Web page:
18 Dec 2013

Snow risk to follow severe gales

Following a quiet spell of weather last week, a fast-moving jet stream has sent the weather into overdrive, with low pressure after low pressure arriving on our shores.

The most notable element of the weather later on Wednesday and into Thursday will be the strength of the wind.

The north coast of Northern Ireland and the far west of Scotland will see potentially damaging gusts of 70-80mph widely, which may cause some disruption.


Elsewhere across the UK, there’ll be gusts of around 60mph for a time this evening, as a band of intense rain sweeps through with a risk of localised flooding.

However, another feature that shouldn’t be overlooked is the arrival of much colder air into Thursday morning. It’s this colder air that will provide a risk of wintry weather for a time.

Snow risk tomorrow

Scotland, Northern Ireland and northern England will have frequent wintry showers being blown in on a cold and strong westerly wind from the early hours of Thursday morning.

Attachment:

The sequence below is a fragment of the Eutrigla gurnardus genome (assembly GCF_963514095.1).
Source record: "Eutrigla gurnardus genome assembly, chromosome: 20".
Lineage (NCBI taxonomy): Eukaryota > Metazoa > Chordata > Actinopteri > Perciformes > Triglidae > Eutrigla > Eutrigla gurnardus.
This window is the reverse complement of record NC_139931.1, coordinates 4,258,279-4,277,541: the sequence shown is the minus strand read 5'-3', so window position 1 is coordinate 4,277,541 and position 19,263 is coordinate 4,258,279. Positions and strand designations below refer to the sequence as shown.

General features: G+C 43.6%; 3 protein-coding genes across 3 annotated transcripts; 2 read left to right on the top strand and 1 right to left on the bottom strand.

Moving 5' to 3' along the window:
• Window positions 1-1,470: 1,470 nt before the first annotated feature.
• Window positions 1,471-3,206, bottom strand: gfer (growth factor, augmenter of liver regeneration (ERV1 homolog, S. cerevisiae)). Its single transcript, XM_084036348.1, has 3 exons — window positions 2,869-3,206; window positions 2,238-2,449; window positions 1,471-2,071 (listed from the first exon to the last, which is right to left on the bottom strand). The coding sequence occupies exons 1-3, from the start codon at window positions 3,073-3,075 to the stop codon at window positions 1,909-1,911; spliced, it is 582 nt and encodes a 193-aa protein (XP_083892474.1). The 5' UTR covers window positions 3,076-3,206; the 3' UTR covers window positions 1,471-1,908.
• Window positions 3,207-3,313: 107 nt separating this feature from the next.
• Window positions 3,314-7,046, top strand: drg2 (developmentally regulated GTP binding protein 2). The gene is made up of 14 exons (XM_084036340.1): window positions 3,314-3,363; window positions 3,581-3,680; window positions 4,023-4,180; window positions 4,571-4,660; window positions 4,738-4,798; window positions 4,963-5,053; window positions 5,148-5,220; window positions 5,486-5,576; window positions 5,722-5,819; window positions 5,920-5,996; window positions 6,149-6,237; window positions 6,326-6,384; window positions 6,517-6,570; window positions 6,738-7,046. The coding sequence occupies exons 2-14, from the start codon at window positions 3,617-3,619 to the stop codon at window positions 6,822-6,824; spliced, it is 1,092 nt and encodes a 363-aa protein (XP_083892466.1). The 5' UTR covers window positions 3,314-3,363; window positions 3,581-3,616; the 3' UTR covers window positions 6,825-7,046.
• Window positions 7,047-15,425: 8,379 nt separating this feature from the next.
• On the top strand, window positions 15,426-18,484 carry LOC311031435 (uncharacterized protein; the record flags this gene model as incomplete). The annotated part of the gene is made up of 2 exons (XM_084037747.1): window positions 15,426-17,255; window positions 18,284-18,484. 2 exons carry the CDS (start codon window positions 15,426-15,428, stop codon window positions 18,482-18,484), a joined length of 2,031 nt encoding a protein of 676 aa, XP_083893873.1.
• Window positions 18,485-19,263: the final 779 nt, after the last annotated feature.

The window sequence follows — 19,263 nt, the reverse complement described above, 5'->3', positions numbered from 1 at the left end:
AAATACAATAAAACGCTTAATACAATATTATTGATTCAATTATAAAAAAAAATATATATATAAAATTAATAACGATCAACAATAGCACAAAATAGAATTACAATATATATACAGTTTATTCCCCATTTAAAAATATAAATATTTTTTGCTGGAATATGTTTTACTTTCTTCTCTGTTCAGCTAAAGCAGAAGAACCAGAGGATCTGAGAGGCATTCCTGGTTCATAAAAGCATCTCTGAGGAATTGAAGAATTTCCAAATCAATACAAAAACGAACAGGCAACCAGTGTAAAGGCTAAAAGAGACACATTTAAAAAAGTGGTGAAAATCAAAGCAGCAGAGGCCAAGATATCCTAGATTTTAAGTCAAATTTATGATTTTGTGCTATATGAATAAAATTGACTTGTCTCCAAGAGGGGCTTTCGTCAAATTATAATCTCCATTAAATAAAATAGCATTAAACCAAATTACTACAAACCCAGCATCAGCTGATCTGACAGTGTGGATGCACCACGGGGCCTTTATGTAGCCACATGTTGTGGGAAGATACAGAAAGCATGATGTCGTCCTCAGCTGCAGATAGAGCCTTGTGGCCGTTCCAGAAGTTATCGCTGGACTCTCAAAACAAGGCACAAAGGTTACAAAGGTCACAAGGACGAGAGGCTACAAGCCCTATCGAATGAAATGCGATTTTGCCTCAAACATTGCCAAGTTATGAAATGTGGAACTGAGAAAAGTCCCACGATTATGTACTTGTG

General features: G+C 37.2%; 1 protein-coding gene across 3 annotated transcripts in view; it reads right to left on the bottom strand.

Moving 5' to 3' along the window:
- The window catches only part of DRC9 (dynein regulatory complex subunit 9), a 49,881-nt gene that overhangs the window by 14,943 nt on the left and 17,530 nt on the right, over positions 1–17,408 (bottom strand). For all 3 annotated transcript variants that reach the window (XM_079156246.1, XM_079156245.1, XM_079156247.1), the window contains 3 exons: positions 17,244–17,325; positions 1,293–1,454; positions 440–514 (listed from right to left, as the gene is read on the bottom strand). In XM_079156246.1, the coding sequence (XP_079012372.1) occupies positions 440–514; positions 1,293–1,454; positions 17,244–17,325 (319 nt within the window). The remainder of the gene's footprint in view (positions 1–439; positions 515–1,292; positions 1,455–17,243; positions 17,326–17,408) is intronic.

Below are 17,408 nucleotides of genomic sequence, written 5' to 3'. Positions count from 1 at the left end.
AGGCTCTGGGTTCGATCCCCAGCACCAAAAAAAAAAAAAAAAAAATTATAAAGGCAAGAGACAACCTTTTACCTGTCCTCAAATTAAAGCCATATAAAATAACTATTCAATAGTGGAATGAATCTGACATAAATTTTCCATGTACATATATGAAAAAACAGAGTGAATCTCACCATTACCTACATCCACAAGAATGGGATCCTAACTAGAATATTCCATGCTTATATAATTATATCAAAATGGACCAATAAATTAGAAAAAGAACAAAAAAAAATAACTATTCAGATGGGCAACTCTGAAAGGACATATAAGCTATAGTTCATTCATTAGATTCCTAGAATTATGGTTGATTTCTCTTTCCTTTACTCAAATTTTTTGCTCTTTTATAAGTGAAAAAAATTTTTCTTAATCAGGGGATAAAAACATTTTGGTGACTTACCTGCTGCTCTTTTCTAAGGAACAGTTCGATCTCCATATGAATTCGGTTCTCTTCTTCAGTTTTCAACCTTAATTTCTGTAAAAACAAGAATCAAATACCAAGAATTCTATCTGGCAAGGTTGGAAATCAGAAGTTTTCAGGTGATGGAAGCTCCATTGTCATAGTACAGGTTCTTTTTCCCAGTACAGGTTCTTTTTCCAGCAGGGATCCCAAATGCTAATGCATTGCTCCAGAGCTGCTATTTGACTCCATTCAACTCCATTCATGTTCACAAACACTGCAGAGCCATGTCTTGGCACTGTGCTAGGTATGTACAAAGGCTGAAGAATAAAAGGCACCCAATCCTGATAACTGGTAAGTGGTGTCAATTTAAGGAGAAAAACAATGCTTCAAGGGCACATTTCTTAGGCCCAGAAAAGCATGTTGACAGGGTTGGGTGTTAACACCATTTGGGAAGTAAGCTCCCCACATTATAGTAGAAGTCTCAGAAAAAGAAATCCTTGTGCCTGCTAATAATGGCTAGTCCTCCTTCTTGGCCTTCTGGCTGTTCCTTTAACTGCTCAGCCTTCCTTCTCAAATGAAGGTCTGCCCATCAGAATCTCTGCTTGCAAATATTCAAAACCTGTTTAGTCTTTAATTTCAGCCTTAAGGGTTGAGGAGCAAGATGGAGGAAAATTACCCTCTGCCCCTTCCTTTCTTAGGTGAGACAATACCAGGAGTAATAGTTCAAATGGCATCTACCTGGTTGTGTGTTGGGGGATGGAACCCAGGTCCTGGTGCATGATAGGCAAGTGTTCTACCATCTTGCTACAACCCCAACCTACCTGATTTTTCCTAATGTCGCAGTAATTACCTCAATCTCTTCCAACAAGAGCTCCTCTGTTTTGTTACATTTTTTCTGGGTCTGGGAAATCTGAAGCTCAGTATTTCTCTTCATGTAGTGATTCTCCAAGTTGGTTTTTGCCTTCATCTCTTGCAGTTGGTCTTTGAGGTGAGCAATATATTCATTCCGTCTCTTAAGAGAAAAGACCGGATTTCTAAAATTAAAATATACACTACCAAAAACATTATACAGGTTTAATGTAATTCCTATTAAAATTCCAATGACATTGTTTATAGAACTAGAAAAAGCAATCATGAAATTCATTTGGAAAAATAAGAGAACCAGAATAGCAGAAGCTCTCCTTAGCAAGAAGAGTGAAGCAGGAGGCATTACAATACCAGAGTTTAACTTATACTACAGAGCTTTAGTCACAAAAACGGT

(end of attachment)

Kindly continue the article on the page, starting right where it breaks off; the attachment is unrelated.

By the end of Thursday, there’s likely to be a few centimetres of snow over the hills of Northern Ireland and northern England, with as much as 10-20cm over the mountains of north west Scotland.

Another feature that really needs watching is a narrow band of intense rain that sweeps eastwards across England and Wales during Thursday afternoon and evening.

Weather computer models are turning the rain to snow over inland areas as colder air is dragged down from aloft.


Whilst confidence in the detail is low, there is a chance that there could be a temporary covering of 1-3cm later tomorrow across the hills of Wales, south west England, and the Midlands above 200 metres.

There may well be some snow mixed in with the rain at sea-level anywhere, but it is unlikely to accumulate.

More information will become available later today, so be sure to follow me in Twitter for updates – @liamdutton

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